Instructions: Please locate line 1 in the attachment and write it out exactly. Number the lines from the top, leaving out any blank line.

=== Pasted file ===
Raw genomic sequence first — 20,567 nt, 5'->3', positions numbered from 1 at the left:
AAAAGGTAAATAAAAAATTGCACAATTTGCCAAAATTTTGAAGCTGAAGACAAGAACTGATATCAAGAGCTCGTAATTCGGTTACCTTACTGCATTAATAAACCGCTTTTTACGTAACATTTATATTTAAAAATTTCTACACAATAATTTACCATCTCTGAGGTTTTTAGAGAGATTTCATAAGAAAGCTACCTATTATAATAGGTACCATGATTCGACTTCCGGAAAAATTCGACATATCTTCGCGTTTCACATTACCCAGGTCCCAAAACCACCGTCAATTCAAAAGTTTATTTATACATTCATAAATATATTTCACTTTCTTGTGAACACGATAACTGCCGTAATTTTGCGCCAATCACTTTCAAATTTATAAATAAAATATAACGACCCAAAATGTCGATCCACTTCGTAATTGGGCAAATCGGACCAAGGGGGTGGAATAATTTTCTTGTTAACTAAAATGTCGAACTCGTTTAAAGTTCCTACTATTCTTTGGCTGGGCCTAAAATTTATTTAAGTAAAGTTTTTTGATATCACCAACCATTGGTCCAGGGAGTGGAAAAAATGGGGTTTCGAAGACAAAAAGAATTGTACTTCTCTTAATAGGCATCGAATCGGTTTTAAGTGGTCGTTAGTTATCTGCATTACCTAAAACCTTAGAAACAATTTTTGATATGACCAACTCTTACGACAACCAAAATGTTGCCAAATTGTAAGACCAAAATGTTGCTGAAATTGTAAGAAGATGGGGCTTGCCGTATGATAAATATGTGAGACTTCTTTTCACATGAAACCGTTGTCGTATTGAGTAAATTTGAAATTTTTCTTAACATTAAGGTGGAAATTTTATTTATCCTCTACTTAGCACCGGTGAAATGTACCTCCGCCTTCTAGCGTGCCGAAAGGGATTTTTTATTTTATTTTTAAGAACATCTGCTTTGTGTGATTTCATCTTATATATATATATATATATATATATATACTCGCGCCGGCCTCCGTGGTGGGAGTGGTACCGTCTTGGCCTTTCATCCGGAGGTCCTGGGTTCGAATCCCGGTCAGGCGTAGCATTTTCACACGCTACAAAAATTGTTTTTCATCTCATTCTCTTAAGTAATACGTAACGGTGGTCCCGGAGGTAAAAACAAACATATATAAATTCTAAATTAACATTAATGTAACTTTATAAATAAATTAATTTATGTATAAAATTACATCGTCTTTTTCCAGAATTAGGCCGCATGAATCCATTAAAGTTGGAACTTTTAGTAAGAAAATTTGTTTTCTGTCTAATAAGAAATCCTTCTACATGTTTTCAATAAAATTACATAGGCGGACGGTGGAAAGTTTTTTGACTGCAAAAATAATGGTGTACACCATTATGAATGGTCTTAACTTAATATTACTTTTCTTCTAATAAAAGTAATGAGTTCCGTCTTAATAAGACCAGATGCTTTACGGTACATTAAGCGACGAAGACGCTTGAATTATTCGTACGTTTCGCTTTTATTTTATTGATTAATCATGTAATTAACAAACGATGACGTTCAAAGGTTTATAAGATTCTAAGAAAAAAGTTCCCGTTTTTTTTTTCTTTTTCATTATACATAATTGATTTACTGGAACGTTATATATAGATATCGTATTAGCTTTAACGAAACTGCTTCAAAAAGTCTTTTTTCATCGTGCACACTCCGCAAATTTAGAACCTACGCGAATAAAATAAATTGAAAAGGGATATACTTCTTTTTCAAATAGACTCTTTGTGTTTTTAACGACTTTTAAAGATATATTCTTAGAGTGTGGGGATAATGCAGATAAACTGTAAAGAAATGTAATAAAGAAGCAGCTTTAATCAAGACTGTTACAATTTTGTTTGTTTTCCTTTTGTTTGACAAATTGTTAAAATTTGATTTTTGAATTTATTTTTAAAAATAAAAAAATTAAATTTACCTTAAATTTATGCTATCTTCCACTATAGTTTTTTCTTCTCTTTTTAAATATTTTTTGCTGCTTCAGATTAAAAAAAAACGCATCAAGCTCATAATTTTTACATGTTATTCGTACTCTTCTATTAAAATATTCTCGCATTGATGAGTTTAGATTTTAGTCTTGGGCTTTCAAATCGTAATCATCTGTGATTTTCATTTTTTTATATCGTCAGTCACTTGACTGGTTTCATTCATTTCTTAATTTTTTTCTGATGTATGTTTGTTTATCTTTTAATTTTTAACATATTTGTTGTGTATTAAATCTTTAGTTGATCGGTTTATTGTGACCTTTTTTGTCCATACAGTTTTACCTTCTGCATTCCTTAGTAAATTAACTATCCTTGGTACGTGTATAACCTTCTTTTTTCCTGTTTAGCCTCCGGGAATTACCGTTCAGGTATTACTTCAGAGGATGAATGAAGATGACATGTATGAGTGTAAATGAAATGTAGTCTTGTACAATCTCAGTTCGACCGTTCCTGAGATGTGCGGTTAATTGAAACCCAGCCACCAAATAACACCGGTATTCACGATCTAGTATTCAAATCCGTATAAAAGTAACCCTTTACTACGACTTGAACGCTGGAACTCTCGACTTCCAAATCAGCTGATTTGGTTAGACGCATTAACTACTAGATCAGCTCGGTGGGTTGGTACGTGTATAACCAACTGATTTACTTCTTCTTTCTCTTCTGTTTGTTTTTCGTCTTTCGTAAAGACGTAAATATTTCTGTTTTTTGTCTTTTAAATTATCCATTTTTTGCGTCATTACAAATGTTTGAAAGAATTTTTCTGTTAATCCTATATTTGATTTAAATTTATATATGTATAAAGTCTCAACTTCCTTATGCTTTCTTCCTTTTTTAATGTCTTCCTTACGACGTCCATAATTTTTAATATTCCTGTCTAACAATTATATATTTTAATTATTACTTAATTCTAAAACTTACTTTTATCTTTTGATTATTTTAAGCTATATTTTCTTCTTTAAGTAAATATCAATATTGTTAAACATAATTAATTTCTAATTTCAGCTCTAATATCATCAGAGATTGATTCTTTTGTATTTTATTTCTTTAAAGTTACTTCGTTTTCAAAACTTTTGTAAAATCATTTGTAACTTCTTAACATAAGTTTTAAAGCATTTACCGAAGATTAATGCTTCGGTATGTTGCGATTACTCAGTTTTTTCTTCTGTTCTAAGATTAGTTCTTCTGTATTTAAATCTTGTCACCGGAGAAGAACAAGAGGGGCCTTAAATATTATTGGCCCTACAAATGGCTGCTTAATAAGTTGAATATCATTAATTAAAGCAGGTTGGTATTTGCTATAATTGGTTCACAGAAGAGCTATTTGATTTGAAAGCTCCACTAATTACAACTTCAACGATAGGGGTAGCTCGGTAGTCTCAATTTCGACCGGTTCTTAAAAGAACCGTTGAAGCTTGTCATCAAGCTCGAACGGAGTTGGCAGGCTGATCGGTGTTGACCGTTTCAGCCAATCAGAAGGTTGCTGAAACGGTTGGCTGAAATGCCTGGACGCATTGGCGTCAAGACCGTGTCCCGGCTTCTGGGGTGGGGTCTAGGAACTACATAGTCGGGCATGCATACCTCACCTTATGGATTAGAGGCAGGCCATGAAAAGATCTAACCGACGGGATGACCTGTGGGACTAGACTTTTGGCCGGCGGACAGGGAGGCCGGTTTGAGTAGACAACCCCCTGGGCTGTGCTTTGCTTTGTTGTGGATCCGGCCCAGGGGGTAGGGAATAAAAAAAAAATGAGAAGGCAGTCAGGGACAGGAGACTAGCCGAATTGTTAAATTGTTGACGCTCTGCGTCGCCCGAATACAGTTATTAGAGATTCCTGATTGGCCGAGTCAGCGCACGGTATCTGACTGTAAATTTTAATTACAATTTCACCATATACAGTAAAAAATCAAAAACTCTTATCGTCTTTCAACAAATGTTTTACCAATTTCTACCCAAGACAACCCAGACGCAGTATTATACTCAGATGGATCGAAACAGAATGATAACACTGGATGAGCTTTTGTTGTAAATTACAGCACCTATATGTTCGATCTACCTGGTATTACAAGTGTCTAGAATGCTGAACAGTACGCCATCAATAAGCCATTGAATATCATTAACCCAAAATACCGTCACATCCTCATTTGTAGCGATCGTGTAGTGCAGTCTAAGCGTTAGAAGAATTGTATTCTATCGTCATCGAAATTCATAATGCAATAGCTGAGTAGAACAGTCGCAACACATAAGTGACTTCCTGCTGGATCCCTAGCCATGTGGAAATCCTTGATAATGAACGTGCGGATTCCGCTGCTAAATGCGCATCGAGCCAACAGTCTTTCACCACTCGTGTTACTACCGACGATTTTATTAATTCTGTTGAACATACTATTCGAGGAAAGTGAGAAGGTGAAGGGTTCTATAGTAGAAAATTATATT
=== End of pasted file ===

Raw genomic sequence first — 20,567 nt, 5'->3', positions numbered from 1 at the left: